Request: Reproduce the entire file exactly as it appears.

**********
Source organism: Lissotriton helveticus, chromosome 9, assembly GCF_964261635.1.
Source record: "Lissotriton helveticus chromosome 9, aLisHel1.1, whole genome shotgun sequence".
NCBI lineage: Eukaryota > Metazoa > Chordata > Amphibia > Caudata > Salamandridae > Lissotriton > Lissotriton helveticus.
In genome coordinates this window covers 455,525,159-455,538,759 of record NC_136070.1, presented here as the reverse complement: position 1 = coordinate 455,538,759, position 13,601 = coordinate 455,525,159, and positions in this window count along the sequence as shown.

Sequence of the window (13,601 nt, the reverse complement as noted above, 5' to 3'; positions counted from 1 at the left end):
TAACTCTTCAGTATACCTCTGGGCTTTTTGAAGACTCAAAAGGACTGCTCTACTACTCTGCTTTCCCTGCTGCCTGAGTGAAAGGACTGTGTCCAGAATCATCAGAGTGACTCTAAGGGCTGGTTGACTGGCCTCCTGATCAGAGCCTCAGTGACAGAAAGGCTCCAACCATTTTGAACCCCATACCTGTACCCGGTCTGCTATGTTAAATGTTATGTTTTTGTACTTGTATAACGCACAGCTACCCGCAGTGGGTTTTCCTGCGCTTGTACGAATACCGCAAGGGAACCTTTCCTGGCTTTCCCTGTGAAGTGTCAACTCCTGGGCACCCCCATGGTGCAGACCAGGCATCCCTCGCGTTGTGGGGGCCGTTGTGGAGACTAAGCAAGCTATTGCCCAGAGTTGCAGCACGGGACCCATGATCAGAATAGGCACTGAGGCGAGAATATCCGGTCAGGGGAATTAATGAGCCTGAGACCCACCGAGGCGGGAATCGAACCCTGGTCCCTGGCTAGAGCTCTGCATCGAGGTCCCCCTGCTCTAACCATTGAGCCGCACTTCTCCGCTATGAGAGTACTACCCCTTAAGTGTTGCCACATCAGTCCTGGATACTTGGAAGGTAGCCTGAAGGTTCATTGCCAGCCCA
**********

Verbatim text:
Source organism: Lissotriton helveticus, chromosome 9, assembly GCF_964261635.1.
Source record: "Lissotriton helveticus chromosome 9, aLisHel1.1, whole genome shotgun sequence".
NCBI lineage: Eukaryota > Metazoa > Chordata > Amphibia > Caudata > Salamandridae > Lissotriton > Lissotriton helveticus.
In genome coordinates this window covers 455,525,159-455,538,759 of record NC_136070.1, presented here as the reverse complement: position 1 = coordinate 455,538,759, position 13,601 = coordinate 455,525,159, and positions in this window count along the sequence as shown.

Sequence of the window (13,601 nt, the reverse complement as noted above, 5' to 3'; positions counted from 1 at the left end):
TAACTCTTCAGTATACCTCTGGGCTTTTTGAAGACTCAAAAGGACTGCTCTACTACTCTGCTTTCCCTGCTGCCTGAGTGAAAGGACTGTGTCCAGAATCATCAGAGTGACTCTAAGGGCTGGTTGACTGGCCTCCTGATCAGAGCCTCAGTGACAGAAAGGCTCCAACCATTTTGAACCCCATACCTGTACCCGGTCTGCTATGTTAAATGTTATGTTTTTGTACTTGTATAACGCACAGCTACCCGCAGTGGGTTTTCCTGCGCTTGTACGAATACCGCAAGGGAACCTTTCCTGGCTTTCCCTGTGAAGTGTCAACTCCTGGGCACCCCCATGGTGCAGACCAGGCATCCCTCGCGTTGTGGGGGCCGTTGTGGAGACTAAGCAAGCTATTGCCCAGAGTTGCAGCACGGGACCCATGATCAGAATAGGCACTGAGGCGAGAATATCCGGTCAGGGGAATTAATGAGCCTGAGACCCACCGAGGCGGGAATCGAACCCTGGTCCCTGGCTAGAGCTCTGCATCGAGGTCCCCCTGCTCTAACCATTGAGCCGCACTTCTCCGCTATGAGAGTACTACCCCTTAAGTGTTGCCACATCAGTCCTGGATACTTGGAAGGTAGCCTGAAGGTTCATTGCCAGCCCA